America, the seemingly most advanced society, has relapsed into a quasi-mythical mode, and Original Sin is endlessly repeated in every instance of giving in or selling out to the agents of power – in fact, with every use of the remote control, the term carries a very precise double meaning in this context.
The area of Vineland may be a last refuge for the other America, but it has long succumbed to the American way of life in the age of mass media. It may be of interest here that the name of Prairie Wheeler fuses both aspects of America: the old and the new, the primordial and virgin American landscape and the intrusion of the railroad or, using Leo Marx’s image, the machine and the garden.
In addition, the seductive power of order is working on the last inhabitants of the happy enclave. In Orwell’s 1984 there was a catch:
In Vineland‘s 1984 the paradox reads: If there is hope it lies in the hippies, the anarchists, and especially the children. But until they organize they can never succeed, and once they begin to organize, they have changed sides.(5) But even more important: behind every act of revolt there lurks the wish for a return to the equilibrium of order (6):
All this seems to indicate the necessity of doom, the ultimate failure of each and every hope for individuality and the salvation of the American dream. But Pynchon ends his novel with an unexpected twist. The mythical landscape of the Native Americans itself succeeds and overcomes the forces of evil, if only temporarily.
On the last pages, the villain is led to the land of no return – to Tsorrek – the Yurok version of Styx, the river of the dead. The road to Tsorrek can open anywhere, i.e. all roads finally lead to the same destination, and so many have walked this road that it is trodden deep into the earth.
The familiar image of time as a garden of branching paths, i.e. of endless possibilities, is turned into its opposite, an image of the irreversible processes leading to death. The question of general history is replaced by the inevitable conclusion of life.
With the death of the villain, the book may end on an unfamiliarly happy note (at least in the context of Pynchon’s novels), but this is balanced by the rather grim image of the unhappy hereafter, which after all seems to be a place in Arcadia.
(2) In The Crying of Lot 49, for instance, we find the names Tristero and Hilarius, one being the incarnation of the entropic forces in nature and society, the other a psychoanalyst who started his career in a German concentration camp and is thus ultimately associated with the forces of order.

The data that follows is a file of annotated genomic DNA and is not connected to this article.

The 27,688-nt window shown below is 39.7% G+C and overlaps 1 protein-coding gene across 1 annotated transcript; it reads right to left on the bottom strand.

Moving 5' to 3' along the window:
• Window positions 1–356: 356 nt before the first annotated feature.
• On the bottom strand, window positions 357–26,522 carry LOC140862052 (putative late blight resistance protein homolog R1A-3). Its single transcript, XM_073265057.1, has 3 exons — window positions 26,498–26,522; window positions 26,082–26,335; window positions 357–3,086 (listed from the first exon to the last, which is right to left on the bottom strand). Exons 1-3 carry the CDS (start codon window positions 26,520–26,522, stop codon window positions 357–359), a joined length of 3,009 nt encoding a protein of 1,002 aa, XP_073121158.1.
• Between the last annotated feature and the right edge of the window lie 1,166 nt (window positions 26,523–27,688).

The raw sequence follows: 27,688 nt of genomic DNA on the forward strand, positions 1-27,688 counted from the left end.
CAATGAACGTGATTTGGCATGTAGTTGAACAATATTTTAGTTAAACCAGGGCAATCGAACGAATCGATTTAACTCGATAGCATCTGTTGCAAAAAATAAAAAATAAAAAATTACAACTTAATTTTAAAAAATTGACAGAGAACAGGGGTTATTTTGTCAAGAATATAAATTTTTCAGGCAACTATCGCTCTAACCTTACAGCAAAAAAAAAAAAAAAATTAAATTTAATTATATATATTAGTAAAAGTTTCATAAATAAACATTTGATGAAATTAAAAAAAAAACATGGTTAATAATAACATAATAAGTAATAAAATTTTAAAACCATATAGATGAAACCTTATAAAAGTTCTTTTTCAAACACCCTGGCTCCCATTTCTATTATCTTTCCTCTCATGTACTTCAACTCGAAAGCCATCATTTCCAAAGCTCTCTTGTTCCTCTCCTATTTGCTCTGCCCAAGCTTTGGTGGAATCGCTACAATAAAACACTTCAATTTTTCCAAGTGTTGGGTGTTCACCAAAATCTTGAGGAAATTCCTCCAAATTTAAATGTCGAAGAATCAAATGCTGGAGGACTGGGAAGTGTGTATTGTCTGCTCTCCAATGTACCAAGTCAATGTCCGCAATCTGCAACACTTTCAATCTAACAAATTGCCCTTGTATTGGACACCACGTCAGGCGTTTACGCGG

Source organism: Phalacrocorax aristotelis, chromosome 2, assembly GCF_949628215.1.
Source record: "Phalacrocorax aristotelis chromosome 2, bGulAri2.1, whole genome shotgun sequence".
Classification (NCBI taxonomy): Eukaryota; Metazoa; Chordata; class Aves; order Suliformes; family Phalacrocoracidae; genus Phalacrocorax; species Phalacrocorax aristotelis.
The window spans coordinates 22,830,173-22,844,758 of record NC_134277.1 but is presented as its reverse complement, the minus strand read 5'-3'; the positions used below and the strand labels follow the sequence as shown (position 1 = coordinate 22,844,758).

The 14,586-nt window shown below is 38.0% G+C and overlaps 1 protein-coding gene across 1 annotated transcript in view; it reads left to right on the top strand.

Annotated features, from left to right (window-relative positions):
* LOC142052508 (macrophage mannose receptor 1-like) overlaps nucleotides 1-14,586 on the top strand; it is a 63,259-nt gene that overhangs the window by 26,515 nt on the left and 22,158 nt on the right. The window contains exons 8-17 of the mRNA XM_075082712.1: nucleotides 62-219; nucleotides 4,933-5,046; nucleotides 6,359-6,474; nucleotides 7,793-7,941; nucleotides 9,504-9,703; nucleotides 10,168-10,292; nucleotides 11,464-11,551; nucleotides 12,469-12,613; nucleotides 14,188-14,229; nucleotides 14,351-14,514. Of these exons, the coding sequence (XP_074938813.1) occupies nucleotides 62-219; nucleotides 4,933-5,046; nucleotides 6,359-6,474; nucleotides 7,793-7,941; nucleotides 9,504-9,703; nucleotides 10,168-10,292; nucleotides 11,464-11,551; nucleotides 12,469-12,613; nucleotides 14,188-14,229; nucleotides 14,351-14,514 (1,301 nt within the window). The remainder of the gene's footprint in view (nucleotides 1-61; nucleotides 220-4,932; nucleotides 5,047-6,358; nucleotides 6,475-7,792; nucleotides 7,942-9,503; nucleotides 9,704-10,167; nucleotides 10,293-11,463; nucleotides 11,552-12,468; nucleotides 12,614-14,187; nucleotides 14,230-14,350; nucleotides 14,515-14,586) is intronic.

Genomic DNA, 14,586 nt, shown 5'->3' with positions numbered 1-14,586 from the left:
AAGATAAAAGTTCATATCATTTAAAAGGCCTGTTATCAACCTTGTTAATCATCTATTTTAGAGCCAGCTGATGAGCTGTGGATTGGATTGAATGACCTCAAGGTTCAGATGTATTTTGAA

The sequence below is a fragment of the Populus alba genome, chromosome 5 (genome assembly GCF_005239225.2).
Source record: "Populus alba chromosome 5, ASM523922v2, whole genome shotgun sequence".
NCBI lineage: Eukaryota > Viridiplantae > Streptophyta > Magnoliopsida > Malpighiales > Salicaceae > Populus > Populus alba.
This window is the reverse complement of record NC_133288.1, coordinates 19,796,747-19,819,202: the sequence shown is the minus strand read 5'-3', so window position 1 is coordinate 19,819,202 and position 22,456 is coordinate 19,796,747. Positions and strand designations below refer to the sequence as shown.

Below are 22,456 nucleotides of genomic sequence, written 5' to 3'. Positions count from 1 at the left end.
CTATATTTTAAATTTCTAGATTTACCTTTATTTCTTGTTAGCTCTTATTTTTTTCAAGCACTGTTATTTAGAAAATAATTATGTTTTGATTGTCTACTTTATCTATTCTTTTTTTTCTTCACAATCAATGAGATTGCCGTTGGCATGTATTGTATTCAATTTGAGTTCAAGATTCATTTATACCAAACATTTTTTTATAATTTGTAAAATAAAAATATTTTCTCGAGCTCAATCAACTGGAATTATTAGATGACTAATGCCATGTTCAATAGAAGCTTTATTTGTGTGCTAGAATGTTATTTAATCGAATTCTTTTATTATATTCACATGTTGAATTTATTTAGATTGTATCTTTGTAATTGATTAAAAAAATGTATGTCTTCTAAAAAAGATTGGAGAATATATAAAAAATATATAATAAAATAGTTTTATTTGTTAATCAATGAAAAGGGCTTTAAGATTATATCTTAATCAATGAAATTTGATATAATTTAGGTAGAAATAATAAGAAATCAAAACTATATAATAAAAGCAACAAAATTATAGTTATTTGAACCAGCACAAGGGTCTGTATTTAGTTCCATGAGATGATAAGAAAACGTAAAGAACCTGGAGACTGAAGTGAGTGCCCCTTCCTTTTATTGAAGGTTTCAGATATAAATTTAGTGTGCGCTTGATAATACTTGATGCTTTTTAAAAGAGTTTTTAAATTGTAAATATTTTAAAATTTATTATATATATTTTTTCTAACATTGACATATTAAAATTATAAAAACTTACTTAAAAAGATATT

But the names allude to Giordano Bruno’s motto for his play Candelaio “In tristitia hilaris: in hilaritate tristis” and thus to the concept of the coincidentia oppositorum – and, as a matter of fact, Tristero and Hilarius do each – like yin and yang – contain elements of the opposing principle, and they both lead to the same reaction, i.e. paranoia. (back)
(3) In the discussion at the conference it was suggested that the doctor’s existentialist background may put Europe rather than America under attack in Barth’s novel. This is certainly a valid point, America is heavily influenced by European philosophy in The End of the Road.
But the text does not offer any alternative. Joe Morgan, complementary counterpart to the doctor and all-American scoutmaster, definitely takes part in the game of impersonations. The rules established by the doctor in Vineland govern each and every character of the novel, they define the American condition. (back)
(4) I am grateful for Hartmut Lutz’s remark in the discussion of this paper that Erikson’s account of the Yuroks bears little resemblance to reality. Pynchon’s allusions to the Yuroks are chiefly references to Yurok mythology, still the importance of a prolonged adolescence in Vineland seems to indicate that Erikson’s book and its claim of ‘infantile attitudes’ preserved within Yurok culture may have served as a source for the novel. (back)
(5) This problem recurs frequently in Pynchon’s texts, it is of crucial importance in his short story “The Secret Integration” and it leads to the ultimate failure of the ‘Counterforce’ in Gravity’s Rainbow.(back)
(6) Anne Hegerfeldt has reminded me of the fact that in nature there is, of course, no equilibrium of order but only equilibrium of disorder. I would like to maintain though, that in Pynchon’s novels there is a tendency towards order and that the entropic process is reversed in his depiction of human history and society. (back)
Barth, J., The Floating Opera and The End of the Road, New York 1988.
Becke, R. & Vanderbeke, D., “Chants of Dispossession and Exile: The Yuroks in Vineland“, in: Pynchon Notes 30-31, spring – fall 1992, pp. 63-76.
Booker, M.K., “Vineland and Dystopian Fiction”, in: Pynchon Notes, No 30-31, spring – fall 1992, pp. 5-38.
Foucault, M., The Archaeology of Knowledge, London 1974.
Hawthorne, M.D., “Imaginary Locales in Pynchon’s Vineland“, in: Pynchon Notes, No 30-31, spring – fall 1992, pp. 77-90.
Keesey, D., “Vineland in the Mainstream Press: A Reception Study”, in: Pynchon Notes, No 26-27, spring – fall 1990, pp. 107-113.
Orwell, G., 1984, Harmondsworth 1972.
Pynchon, Th., The Crying of Lot 49, New York 1967.
—–, Vineland, Boston 1990.